(The fact that when she could see, she'd see that he was just a tramp? Well, there's always a catch, right?)

Audience affection for this polite, plucky little hobo exploded — worldwide. Chaplin was mobbed on trips to England. Paris declared a public holiday when he arrived for the premiere of The Kid. One theater played his films continuously from 1914 to 1923, stopping only because the building burned down. Nijinsky's ballet company quit dancing — in midperformance — to embrace him. He was adored, not just by the immigrants, factory workers and street kids who felt he was one of them, but by politicians, philosophers, sophisticates of every stripe.

The Tramp's Last Stand

But sophistication of a technical sort threatened to undercut the Little Tramp's universality. Silence became old hat when The Jazz Singer ushered in talkies in 1927. Chaplin had a perfectly pleasant speaking voice, but he knew that when audiences heard him, the Little Tramp would start being specific.

So he stalled, through The Circus in 1928, through City Lights in 1931, all the way to Modern Times in 1936 — nine years after everyone else on screen was jabbering away.

And when he finally let audiences hear the Little Tramp — at the very end of what is basically a silent comedy with sound effects, it's in a nonsense song, with fake Italian lyrics to hide his British accent.

With some recorded laughter, and that little triumph of nonsense — language that doesn't communicate, while the singer tells the song's story in gestures — the Little Tramp had to fade away, or he'd become like everyone else. And the character's great unspoken secret is that as much as he wants to be like everyone else, he can't be.

In the book The Silent Clowns, critic Walter Kerr put Chaplin's dilemma this way:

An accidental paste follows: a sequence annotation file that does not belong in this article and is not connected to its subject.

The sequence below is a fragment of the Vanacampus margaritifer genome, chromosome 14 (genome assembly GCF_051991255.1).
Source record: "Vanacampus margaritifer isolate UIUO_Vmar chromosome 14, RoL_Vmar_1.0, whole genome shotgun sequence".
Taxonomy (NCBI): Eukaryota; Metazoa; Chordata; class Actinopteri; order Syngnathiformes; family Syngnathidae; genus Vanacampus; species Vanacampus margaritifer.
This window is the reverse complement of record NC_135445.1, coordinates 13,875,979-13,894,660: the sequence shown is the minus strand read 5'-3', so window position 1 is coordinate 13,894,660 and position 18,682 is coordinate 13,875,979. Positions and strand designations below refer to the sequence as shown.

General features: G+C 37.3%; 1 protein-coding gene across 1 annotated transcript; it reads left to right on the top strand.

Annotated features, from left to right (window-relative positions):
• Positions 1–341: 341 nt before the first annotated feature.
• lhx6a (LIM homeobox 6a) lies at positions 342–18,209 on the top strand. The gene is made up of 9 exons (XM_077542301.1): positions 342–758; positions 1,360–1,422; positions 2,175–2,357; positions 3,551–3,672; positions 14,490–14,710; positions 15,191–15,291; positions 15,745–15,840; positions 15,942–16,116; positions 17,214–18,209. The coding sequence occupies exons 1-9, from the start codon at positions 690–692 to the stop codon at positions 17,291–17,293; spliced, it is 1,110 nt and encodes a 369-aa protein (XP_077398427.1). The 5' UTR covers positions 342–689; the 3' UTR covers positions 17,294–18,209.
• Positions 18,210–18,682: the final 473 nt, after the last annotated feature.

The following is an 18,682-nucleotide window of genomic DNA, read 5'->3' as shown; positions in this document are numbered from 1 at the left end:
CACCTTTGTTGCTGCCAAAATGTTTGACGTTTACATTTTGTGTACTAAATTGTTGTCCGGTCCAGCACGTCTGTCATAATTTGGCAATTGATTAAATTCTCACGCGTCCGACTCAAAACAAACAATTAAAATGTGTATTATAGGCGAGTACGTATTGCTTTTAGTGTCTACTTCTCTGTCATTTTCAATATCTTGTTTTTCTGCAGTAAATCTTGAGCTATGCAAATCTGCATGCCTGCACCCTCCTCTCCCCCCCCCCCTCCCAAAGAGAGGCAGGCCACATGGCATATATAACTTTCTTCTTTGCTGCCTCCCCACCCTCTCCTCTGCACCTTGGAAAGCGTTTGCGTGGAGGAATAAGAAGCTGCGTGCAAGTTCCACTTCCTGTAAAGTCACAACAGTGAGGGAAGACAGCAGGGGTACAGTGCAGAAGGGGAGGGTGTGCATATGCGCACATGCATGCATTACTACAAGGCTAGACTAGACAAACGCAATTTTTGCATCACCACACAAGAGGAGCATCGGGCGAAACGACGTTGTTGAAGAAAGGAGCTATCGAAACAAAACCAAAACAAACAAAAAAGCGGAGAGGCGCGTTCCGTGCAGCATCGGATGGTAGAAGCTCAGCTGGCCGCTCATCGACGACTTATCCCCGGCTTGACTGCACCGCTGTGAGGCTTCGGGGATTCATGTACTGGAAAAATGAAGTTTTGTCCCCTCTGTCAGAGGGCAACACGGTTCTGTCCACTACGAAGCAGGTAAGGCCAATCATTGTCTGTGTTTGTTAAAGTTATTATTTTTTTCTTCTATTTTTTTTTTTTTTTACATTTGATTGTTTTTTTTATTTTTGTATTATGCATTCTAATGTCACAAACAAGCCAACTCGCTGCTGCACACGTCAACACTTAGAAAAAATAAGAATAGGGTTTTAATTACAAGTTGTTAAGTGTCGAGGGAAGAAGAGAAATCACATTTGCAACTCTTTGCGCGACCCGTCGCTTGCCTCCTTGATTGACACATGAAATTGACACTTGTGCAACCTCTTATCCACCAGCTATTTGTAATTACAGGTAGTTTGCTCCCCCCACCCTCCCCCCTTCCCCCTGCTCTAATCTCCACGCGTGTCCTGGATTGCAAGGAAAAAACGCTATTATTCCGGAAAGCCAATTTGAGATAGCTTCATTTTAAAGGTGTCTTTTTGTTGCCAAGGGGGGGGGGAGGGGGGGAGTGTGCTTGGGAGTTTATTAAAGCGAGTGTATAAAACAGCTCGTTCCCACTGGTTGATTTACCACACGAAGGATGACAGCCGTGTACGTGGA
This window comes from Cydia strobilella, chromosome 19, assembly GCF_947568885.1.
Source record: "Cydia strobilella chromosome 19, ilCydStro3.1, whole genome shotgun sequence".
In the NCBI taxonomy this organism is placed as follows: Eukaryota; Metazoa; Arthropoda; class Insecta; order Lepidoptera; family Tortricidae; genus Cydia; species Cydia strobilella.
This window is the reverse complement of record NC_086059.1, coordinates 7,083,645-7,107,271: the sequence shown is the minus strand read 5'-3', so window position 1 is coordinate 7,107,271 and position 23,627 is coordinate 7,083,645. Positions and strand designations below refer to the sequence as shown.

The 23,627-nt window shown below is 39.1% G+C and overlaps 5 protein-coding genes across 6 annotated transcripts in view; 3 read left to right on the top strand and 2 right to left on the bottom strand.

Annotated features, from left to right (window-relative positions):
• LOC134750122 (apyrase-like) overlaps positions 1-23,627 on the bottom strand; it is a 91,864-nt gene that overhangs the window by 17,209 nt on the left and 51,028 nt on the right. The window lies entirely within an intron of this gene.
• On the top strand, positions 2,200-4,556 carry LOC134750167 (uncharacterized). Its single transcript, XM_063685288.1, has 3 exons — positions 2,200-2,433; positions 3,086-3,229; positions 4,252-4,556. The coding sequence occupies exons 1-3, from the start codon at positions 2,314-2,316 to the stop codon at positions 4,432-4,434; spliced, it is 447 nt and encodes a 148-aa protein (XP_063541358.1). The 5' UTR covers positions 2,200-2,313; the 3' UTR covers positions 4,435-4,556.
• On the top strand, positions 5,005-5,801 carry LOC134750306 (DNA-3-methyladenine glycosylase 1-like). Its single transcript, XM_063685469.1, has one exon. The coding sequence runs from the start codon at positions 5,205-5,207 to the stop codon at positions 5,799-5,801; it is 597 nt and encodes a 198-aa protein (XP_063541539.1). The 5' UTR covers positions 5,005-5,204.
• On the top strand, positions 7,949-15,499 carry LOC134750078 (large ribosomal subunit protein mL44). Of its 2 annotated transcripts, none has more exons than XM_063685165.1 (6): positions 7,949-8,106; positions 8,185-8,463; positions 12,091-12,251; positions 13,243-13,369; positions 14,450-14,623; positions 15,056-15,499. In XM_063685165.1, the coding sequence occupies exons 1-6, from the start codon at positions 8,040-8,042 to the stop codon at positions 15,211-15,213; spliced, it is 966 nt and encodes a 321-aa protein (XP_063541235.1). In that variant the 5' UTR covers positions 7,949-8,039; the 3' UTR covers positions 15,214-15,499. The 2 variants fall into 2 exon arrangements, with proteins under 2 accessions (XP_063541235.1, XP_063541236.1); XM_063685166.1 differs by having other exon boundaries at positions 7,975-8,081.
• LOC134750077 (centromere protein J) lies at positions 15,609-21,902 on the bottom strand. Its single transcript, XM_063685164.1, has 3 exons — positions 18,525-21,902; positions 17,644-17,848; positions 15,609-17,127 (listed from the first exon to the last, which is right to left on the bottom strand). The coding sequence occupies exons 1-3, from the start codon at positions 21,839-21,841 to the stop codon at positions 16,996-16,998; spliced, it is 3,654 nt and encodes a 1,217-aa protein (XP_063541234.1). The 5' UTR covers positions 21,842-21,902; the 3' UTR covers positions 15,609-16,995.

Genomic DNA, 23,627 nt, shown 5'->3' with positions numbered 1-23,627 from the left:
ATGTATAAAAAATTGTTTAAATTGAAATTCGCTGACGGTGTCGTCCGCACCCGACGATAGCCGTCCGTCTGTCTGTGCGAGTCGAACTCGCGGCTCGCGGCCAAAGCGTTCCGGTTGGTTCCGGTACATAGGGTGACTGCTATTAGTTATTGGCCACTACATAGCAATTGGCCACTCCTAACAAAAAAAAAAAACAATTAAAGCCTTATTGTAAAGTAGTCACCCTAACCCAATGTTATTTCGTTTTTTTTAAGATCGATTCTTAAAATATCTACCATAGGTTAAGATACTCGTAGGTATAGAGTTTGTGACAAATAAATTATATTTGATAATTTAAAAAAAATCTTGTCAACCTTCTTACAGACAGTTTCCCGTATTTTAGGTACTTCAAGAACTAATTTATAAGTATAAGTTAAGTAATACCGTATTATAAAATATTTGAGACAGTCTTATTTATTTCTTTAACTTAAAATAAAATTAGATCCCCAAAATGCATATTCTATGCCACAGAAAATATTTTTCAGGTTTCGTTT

"To be able to play a role, to know the role as a role is to see through it. To be able to play them all is to see through them all. But that leaves nothing ... no identity to find rest in. He can only come out of nowhere, open his bag of tricks on demand, pretend to be what is asked of him for a moment or so, and go away again."

And at the end of Modern Times, that's what he does — for the last time. There would be other Charlie Chaplin films, but this was the Little Tramp's last stand. He was silent, and though he'd carried on for nearly a decade after everyone else had given up, silence was finished.

So there he is on that dusty road again, chased out of town — for the first and only time with a companion, the girl who convinced him he could sing that song.

The shrug-and-a-kick? Well, that would be awkward, hand-in-hand, so he does them on a title card: The girl has sobbed, "What's the use of trying?" And he has replied, in words that would surely sound foolish if he said them aloud: "Buck up ... Never say die. ... We'll get along."

And then, with his companion by his side, his cane in hand, and an expression of utter confidence that next time things will go better, he fixes his eyes on the horizon — and strolls away.